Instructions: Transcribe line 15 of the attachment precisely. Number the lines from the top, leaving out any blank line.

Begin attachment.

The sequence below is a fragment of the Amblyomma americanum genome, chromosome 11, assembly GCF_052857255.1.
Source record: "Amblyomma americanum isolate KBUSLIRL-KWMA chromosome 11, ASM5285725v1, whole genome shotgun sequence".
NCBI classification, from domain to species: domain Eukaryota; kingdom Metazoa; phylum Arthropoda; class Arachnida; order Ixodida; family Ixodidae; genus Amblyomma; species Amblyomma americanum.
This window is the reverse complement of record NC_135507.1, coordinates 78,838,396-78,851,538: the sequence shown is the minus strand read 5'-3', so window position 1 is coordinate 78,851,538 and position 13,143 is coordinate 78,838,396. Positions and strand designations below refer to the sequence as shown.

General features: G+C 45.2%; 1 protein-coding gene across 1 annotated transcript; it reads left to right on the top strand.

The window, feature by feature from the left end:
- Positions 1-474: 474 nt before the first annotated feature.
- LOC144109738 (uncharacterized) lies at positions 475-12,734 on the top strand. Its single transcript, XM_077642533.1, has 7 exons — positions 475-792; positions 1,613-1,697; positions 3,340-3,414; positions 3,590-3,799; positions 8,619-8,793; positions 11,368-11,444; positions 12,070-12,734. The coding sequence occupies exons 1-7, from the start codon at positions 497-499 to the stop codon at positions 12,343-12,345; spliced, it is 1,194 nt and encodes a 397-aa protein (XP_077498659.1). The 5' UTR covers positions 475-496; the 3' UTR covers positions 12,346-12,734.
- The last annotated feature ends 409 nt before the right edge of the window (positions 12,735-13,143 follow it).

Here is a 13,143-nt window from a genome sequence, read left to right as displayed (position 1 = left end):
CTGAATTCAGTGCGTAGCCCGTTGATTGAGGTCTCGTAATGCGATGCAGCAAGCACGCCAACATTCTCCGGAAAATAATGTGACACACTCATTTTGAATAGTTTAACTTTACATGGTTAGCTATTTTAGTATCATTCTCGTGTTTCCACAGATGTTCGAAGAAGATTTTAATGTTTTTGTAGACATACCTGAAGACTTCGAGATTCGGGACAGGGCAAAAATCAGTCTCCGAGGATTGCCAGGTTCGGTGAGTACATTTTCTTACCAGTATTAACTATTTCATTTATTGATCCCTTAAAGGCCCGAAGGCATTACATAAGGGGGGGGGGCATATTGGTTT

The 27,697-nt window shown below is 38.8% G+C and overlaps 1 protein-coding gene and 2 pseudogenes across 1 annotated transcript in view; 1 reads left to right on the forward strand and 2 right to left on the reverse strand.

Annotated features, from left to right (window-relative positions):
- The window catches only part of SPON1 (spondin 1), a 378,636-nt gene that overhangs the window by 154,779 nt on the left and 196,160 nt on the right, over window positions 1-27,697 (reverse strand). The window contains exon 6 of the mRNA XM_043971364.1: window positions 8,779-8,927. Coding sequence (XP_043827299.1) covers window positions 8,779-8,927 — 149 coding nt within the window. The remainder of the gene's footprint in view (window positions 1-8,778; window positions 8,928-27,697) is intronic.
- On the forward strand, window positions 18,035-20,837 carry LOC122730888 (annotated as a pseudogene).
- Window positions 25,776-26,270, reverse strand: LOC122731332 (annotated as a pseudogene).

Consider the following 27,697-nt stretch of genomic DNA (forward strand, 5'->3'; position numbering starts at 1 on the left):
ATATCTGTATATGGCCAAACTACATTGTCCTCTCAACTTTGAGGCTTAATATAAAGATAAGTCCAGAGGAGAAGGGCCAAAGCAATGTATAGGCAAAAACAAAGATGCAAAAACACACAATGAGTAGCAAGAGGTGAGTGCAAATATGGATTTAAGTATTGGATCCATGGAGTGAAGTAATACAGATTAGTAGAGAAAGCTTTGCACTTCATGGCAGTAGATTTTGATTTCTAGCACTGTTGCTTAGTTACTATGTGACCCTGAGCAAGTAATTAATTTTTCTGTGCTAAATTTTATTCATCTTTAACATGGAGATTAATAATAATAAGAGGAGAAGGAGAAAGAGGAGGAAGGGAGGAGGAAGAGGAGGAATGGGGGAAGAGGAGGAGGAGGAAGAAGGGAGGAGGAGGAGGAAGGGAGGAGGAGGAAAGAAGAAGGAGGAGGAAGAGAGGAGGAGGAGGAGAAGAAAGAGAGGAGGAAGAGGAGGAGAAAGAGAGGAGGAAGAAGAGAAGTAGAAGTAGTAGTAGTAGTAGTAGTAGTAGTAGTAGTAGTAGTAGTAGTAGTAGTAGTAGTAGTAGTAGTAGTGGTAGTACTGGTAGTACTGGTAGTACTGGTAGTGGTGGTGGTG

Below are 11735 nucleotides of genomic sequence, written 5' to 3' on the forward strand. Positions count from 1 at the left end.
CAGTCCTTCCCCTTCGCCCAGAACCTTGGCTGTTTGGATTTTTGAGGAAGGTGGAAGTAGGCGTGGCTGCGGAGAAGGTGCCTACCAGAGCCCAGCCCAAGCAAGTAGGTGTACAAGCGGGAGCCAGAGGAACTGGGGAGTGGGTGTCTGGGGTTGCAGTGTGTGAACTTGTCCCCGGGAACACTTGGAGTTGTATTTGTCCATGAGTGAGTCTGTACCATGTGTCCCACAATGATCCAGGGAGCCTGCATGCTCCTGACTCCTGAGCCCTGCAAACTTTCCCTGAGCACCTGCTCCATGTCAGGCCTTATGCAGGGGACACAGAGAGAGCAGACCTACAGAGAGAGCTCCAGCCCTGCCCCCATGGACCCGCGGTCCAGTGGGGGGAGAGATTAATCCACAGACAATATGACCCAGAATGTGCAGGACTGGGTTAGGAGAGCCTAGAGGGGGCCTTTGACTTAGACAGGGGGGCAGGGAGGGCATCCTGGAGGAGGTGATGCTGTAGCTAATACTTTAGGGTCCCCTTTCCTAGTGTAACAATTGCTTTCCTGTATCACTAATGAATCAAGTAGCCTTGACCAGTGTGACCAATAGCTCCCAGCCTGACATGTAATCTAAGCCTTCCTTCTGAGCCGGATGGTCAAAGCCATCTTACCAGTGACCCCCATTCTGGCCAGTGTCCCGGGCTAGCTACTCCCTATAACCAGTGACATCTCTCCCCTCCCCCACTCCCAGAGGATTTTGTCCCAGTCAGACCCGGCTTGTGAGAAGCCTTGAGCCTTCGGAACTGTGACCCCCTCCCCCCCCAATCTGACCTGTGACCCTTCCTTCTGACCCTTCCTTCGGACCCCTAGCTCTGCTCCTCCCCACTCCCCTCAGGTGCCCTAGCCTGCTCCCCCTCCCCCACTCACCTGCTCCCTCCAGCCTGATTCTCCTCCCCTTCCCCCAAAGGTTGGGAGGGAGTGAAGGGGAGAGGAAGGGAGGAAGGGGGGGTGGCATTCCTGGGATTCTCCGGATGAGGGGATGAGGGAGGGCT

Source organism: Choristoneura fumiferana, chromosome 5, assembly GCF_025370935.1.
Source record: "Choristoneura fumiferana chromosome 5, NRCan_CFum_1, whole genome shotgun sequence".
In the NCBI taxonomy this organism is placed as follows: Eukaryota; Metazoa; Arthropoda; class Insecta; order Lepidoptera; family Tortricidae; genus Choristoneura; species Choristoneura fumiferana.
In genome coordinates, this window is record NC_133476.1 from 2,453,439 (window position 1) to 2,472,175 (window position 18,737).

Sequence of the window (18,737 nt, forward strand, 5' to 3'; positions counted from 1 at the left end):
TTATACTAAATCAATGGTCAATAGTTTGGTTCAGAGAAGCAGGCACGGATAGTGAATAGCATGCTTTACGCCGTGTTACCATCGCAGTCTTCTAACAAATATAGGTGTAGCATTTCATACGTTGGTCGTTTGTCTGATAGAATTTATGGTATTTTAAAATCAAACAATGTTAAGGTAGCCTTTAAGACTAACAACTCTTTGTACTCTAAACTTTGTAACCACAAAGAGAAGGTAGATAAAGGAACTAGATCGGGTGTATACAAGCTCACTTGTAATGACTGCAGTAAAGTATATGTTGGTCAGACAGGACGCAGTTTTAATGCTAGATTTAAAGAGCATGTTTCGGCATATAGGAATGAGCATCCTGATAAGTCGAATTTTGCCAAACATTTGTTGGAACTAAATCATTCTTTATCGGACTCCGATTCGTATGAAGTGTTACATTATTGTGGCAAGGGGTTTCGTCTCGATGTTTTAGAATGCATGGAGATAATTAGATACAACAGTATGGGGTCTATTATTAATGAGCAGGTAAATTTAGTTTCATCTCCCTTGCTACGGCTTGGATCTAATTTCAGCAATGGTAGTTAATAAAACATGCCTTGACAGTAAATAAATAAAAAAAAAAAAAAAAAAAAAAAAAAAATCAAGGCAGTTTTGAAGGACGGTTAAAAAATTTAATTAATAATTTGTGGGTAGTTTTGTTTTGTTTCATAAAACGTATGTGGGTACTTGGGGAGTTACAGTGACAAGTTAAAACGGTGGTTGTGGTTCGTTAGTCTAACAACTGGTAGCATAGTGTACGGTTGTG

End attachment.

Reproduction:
- On the forward strand, window positions 18,035-20,837 carry LOC122730888 (annotated as a pseudogene).